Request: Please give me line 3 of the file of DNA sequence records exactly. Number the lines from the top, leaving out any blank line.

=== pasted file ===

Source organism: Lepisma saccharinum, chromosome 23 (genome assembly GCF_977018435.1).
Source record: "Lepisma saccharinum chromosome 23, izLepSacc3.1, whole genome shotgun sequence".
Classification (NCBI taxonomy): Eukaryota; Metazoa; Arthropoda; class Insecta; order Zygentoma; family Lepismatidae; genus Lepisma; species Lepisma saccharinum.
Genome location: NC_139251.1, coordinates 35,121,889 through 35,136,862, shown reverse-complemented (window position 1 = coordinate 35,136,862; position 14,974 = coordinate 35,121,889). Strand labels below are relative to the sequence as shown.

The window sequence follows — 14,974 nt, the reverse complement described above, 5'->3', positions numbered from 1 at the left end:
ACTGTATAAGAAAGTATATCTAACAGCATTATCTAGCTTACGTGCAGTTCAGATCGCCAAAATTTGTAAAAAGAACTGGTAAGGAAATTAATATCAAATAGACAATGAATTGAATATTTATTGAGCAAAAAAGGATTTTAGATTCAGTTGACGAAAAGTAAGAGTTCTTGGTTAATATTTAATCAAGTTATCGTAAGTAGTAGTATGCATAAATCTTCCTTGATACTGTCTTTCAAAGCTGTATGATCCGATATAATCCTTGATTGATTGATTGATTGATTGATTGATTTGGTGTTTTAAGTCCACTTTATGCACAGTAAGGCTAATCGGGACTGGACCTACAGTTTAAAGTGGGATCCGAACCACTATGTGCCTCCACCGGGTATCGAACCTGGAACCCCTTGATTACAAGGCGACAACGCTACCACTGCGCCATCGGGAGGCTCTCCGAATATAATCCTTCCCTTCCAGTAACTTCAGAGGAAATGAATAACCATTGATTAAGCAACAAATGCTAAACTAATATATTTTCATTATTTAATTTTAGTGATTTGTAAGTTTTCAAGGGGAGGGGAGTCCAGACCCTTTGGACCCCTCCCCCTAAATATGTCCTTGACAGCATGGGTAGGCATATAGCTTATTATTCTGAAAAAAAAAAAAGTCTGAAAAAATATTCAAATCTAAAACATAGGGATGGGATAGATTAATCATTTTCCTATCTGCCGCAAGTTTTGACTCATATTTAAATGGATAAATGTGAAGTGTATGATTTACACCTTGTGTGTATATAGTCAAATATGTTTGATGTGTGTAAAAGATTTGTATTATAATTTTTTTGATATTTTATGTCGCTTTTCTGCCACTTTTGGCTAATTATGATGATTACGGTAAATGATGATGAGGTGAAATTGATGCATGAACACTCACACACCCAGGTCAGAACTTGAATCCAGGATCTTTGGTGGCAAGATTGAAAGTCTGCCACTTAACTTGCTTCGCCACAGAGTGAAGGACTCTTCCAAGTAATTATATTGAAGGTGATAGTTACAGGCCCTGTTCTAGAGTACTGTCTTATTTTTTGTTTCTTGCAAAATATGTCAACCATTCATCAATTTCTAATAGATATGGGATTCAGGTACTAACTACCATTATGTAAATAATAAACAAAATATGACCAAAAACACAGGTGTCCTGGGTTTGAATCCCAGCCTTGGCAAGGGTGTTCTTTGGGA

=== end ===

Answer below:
Classification (NCBI taxonomy): Eukaryota; Metazoa; Arthropoda; class Insecta; order Zygentoma; family Lepismatidae; genus Lepisma; species Lepisma saccharinum.